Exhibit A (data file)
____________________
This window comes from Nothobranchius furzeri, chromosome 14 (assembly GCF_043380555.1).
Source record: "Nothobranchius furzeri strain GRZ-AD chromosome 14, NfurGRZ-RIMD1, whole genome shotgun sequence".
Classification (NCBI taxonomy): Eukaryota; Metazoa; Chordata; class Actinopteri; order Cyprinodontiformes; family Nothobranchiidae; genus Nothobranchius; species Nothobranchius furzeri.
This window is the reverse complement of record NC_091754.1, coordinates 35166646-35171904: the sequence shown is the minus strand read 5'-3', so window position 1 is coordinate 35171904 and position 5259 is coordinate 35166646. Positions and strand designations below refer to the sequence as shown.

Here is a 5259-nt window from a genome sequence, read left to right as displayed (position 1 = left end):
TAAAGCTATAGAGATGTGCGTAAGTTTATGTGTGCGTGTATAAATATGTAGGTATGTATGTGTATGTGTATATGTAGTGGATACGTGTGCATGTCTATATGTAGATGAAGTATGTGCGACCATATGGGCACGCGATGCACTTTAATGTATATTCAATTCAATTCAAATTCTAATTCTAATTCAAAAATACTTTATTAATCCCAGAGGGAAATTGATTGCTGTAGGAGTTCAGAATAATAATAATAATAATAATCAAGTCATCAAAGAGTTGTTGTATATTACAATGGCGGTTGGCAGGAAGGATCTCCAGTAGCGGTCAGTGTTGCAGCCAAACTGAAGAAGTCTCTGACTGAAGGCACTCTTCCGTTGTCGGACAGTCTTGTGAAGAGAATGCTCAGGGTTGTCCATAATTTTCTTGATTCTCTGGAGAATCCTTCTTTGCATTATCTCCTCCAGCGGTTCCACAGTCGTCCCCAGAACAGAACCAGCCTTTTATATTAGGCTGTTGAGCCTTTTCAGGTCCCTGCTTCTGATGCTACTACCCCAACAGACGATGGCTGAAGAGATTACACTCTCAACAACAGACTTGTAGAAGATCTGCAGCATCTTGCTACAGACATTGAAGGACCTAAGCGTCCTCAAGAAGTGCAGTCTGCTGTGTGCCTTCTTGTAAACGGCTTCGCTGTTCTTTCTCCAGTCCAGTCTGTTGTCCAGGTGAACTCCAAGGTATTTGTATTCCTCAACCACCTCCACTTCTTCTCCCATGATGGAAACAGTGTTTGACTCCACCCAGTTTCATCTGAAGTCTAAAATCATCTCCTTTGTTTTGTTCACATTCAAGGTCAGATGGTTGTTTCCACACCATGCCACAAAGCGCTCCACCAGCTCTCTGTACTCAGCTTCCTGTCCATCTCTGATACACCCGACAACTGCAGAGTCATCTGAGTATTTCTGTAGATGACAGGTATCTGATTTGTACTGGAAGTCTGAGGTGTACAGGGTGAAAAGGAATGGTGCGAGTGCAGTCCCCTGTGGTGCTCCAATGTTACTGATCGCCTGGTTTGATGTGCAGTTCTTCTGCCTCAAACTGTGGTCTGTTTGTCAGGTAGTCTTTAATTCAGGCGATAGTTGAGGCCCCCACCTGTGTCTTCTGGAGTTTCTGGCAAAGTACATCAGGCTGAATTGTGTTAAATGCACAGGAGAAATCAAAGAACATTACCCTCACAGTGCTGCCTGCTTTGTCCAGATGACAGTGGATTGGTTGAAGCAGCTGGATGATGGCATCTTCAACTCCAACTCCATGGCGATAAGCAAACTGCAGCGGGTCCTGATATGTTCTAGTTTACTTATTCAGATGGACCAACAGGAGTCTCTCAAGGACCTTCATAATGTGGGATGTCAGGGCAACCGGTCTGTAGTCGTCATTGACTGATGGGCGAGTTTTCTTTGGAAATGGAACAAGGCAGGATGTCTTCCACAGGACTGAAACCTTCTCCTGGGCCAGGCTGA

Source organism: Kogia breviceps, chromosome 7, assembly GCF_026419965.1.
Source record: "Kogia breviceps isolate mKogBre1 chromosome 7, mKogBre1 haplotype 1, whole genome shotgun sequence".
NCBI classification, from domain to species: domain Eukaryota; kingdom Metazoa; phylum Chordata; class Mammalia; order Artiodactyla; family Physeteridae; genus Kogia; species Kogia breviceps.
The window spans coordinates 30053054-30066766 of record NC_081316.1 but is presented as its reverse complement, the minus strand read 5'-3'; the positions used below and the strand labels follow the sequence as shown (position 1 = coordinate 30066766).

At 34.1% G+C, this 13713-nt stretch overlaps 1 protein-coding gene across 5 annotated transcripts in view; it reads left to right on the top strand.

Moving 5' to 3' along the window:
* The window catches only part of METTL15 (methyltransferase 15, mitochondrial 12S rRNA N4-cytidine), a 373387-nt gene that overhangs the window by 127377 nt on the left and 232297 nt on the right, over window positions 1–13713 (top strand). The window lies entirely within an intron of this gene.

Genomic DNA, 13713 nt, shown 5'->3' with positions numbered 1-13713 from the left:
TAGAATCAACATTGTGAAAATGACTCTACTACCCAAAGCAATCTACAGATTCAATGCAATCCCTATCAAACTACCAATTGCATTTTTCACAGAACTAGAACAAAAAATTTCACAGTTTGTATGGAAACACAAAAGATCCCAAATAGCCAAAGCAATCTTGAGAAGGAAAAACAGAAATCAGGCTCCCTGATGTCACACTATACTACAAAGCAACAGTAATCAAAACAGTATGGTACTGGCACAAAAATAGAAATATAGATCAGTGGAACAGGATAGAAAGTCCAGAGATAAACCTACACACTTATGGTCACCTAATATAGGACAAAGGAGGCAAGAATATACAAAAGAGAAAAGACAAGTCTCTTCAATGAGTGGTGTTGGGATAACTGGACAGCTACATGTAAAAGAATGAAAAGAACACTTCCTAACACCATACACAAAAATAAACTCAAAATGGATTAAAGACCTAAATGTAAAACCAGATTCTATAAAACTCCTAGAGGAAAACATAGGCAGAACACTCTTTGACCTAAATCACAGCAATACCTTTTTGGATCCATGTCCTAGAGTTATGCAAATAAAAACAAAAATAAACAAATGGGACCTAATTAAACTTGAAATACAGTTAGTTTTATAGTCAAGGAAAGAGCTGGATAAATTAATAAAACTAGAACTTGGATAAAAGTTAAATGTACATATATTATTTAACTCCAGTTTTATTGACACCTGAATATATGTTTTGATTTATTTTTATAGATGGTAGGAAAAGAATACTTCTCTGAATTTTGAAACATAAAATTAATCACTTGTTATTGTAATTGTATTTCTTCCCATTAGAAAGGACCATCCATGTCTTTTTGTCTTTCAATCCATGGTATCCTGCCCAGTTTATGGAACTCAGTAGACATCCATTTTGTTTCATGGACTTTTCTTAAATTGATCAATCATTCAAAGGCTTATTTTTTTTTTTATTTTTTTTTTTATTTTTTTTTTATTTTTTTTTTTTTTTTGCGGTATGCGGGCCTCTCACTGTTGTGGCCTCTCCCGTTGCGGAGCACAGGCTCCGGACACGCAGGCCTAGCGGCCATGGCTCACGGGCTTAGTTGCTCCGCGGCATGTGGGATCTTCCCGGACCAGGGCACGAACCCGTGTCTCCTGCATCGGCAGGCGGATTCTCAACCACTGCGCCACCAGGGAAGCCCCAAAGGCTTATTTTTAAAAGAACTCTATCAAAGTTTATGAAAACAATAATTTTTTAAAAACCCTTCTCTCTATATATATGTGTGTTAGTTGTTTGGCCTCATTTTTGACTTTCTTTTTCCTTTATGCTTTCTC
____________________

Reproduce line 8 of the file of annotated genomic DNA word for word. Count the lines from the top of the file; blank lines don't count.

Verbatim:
Source record: "Kogia breviceps isolate mKogBre1 chromosome 7, mKogBre1 haplotype 1, whole genome shotgun sequence".